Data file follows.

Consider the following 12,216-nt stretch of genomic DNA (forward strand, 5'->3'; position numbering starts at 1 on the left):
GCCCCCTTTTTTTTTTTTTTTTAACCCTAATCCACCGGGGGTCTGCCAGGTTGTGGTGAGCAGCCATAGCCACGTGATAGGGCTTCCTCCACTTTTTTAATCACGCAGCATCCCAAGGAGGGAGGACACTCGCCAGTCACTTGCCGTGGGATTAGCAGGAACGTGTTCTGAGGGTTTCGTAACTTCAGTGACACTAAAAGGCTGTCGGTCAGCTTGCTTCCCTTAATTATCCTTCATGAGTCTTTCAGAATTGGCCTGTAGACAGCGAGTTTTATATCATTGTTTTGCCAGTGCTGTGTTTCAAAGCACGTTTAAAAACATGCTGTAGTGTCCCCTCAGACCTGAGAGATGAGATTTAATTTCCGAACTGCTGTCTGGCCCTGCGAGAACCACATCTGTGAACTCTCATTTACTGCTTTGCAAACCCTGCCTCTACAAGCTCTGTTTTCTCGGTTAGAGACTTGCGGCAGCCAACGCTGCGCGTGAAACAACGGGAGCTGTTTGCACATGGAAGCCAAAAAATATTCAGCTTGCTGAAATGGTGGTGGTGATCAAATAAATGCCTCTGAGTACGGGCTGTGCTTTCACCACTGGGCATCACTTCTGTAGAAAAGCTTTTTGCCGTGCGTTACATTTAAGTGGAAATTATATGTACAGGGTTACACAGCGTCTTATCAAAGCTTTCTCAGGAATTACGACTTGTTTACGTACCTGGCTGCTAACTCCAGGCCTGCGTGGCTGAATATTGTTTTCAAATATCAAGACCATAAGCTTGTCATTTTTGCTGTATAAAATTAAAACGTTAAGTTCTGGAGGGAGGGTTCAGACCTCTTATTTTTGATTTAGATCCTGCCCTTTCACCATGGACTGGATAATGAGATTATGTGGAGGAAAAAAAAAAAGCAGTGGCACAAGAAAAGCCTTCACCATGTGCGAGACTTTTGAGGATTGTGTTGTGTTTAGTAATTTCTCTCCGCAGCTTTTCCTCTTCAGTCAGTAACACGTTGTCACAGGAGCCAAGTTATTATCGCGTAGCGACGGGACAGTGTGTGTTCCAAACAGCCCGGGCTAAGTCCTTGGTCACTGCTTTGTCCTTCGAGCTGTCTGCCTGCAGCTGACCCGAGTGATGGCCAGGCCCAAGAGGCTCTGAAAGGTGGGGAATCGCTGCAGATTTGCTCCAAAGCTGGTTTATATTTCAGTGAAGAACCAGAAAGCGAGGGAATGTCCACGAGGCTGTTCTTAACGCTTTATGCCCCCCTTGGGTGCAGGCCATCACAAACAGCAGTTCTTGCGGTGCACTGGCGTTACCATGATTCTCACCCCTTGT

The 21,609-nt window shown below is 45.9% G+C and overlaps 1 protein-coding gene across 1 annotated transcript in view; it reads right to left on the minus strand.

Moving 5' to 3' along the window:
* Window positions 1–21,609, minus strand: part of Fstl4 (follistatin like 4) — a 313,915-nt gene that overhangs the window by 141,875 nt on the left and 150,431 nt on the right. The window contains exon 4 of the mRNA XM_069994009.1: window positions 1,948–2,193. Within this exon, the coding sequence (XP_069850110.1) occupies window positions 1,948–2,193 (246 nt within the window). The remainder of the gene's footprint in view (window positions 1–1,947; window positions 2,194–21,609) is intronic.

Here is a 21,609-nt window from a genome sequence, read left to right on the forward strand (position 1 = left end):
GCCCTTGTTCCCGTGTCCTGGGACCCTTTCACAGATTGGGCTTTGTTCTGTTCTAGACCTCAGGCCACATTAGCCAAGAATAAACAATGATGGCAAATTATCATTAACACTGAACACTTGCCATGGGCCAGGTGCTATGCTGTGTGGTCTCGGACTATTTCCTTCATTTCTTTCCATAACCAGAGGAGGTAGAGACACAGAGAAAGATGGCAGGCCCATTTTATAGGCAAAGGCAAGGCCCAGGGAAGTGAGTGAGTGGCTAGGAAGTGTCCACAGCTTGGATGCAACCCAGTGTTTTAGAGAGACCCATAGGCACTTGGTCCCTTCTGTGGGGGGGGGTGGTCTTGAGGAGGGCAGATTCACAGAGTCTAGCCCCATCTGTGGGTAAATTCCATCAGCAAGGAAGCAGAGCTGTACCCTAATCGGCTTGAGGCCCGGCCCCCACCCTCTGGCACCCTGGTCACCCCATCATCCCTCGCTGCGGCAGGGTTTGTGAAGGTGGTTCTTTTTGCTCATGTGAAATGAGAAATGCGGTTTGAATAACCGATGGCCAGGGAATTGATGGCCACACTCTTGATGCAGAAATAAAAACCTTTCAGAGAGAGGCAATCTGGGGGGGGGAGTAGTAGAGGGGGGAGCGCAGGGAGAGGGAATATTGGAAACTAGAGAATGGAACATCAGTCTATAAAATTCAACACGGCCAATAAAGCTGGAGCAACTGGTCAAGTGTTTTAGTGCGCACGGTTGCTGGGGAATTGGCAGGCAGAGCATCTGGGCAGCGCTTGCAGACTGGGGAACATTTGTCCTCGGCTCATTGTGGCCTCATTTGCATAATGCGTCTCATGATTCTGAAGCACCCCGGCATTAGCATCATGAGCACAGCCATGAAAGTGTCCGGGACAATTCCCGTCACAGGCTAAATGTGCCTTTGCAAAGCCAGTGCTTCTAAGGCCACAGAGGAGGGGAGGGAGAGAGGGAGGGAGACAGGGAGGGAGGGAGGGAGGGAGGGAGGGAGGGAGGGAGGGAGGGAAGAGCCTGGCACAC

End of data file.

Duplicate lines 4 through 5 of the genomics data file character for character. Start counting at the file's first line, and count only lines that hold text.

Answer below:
Moving 5' to 3' along the window:
* Window positions 1–21,609, minus strand: part of Fstl4 (follistatin like 4) — a 313,915-nt gene that overhangs the window by 141,875 nt on the left and 150,431 nt on the right. The window contains exon 4 of the mRNA XM_069994009.1: window positions 1,948–2,193. Within this exon, the coding sequence (XP_069850110.1) occupies window positions 1,948–2,193 (246 nt within the window). The remainder of the gene's footprint in view (window positions 1–1,947; window positions 2,194–21,609) is intronic.